Sarah Remmer: The Non-Diet Dietitian


Being "Skinny Fat": Why Your Health Is At Risk

Why being naturally skinny can be a silent killer

We all have friends or family members who are naturally thin, eat whatever they want, and never exercise.

We may be jealous of their slim silhouettes, but in reality, these people may be at a high risk of developing chronic diseases such as Heart Disease, Cancer, Diabetes Type 2, high blood pressure and Metabolic Syndrome.

The risk stems back to the presence of "visceral fat"—fat that builds up around the organs such as the heart, liver and kidneys. In a culture that is so deeply obsessed with weight, it's no wonder we assume that skinny translates into healthy, but the truth is, it doesn't at all. Because we don't notice visceral fat the same way that we notice subcutaneous fat (fat under the skin), being "skinny-fat" can be a silent killer. 

Recently, researchers have found that visceral fat stems from a different source than subcutaneous fat. A study on genetically modified mice found that the majority of visceral fat (the dangerous fat around the organs) comes from embryonic cells that express a gene called Wt1. Subcutaneous fat originates from different cells that do not contain this gene. Although the foundations of visceral fat production are formed in the womb, cells expressing Wt1 continue to act as a source of visceral fat into adulthood, where they may be influenced by external factors such as diet and exercise. 

Unfortunately, many people don't realize that they are at risk of chronic disease, such as Diabetes, until they are showing symptoms, especially when it comes to people who are naturally thin. If you haven't ever had to watch your weight or exercise to maintain a slim physique, there's a good chance that diet and exercise aren't at the top of your priority list (of course there are always exceptions here).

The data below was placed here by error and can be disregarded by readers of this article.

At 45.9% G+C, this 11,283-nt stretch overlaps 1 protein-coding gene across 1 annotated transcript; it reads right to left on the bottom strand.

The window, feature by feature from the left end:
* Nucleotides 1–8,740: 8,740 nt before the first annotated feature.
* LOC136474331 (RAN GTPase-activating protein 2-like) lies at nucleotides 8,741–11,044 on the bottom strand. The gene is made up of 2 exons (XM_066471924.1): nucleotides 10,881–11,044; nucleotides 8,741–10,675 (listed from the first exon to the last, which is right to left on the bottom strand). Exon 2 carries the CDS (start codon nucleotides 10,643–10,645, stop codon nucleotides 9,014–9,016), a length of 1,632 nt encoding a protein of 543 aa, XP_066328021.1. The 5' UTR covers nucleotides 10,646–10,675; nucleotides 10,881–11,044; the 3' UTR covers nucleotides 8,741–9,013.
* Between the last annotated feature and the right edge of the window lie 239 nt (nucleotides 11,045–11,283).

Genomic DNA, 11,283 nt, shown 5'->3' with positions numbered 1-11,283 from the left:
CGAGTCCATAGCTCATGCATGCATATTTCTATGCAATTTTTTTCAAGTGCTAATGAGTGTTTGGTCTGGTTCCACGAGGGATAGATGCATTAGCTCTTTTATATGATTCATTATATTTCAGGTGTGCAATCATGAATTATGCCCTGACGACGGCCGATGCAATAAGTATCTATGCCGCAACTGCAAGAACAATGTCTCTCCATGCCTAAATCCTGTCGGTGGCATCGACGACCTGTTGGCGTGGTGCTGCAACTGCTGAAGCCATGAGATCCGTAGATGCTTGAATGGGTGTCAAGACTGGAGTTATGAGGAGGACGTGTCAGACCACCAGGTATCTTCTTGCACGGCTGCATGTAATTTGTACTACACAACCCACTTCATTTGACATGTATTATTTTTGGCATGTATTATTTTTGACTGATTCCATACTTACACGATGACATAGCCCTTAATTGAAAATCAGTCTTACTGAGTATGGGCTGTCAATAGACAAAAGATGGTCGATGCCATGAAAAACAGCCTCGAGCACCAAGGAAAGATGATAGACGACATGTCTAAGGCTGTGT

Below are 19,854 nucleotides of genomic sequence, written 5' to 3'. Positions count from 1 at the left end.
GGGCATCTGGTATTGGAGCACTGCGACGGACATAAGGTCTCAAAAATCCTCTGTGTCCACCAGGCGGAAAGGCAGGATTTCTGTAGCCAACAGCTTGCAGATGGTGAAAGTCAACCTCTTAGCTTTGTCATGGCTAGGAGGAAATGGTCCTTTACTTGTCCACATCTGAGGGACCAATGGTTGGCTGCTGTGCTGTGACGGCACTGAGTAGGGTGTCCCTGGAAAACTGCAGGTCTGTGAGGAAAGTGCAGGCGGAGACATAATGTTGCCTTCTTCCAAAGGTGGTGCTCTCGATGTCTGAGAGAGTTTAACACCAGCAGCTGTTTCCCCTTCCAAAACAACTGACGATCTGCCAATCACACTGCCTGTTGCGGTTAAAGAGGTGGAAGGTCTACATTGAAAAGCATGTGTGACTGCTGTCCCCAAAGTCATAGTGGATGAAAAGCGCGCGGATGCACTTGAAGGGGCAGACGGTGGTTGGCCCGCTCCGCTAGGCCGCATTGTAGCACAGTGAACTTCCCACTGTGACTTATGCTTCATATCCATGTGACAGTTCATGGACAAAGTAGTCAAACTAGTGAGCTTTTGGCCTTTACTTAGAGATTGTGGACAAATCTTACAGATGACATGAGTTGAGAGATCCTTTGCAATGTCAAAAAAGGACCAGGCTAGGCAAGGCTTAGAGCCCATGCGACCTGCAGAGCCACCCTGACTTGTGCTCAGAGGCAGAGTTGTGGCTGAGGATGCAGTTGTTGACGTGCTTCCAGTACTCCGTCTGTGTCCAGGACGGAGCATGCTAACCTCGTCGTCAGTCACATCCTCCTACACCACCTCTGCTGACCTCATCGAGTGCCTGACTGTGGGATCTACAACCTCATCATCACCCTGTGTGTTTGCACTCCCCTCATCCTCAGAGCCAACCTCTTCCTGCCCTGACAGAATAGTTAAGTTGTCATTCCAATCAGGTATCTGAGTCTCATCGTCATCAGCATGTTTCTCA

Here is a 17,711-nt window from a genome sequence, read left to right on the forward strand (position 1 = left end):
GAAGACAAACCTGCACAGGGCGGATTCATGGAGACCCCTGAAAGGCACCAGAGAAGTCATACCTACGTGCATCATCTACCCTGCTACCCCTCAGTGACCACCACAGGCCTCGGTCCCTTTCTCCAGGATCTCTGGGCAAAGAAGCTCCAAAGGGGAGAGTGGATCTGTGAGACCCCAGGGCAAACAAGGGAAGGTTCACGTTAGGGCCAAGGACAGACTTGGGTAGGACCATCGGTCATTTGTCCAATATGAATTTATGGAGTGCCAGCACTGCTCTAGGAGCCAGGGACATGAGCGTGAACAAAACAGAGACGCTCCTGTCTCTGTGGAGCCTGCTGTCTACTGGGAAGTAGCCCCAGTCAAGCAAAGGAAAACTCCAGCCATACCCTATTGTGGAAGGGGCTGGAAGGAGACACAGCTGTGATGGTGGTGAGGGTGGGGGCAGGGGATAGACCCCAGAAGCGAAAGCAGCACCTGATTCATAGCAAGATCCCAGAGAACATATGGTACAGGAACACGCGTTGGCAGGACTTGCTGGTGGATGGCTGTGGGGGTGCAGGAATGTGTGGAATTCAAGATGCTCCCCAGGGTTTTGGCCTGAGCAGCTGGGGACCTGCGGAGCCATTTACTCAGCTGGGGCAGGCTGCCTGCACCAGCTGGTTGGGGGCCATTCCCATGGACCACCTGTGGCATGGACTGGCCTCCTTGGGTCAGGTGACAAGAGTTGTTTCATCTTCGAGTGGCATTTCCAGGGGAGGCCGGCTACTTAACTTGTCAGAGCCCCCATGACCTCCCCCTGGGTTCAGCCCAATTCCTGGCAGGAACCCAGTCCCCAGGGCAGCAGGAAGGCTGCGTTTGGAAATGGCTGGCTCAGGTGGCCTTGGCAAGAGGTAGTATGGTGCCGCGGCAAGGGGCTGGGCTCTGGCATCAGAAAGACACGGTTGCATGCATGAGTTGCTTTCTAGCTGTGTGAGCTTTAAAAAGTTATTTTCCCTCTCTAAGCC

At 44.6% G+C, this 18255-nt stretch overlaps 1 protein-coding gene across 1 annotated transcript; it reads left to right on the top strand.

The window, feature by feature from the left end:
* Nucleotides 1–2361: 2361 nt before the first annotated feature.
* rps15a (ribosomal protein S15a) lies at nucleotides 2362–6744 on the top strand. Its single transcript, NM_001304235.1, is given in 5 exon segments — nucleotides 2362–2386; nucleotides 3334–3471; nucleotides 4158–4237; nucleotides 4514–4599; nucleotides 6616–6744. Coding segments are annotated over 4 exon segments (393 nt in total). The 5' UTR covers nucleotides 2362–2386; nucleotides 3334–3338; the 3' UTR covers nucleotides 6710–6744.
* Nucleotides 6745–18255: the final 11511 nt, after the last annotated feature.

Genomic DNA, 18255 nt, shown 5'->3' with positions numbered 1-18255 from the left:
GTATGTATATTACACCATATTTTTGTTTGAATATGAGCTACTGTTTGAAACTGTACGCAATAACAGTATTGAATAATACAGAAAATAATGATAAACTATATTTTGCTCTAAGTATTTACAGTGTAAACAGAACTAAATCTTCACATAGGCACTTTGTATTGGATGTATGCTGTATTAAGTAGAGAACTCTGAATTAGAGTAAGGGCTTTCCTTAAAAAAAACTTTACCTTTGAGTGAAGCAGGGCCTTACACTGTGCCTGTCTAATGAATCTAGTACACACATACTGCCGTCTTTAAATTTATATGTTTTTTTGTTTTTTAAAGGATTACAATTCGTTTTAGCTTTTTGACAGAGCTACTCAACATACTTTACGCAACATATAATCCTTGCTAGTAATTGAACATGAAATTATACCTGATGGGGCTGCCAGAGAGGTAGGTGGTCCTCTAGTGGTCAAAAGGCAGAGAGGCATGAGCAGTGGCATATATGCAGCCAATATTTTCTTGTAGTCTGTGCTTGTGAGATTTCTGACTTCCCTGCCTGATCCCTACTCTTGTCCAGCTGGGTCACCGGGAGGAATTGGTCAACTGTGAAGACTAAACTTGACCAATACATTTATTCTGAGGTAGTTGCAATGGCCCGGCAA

That's why it's so important for all of us to be aware of our family's medical history, see our doctor yearly for a complete physical and make our health a priority by staying active and eating a balanced diet.

My husband is one of those people who doesn't need to work too hard to stay slim. He doesn't carry a lot of subcutaneous fat. Although I've always envied this about him, I'm also well aware that his father (as well as his uncle and late grandfather) has Type 2 Diabetes and possesses the same slim build. This scares me—knowing that my husband could very well suffer the same fate. Luckily, he has a Nutritionist as a wife and we stay active as a family, so hopefully this greatly decreases his risk. 

We've finally embraced the idea that being "fit and fat" is possible—that those who are overweight, but active and follow a healthy diet, can be perfectly healthy and at low risk of chronic disease—but we have yet to embrace the flip side of that. It's important to remember that even if you are naturally slim, it doesn't automatically mean that you have a clean bill of health. If you follow an unhealthy lifestyle by being inactive and eating unhealthy foods most of the time, you are likely carrying a large amount of this visceral fat around your organs that could one day kill you. 


You may also be interested to read about how poor body image can be passed down through generations and about how many overweight teens are at a high risk of developing Eating Disorders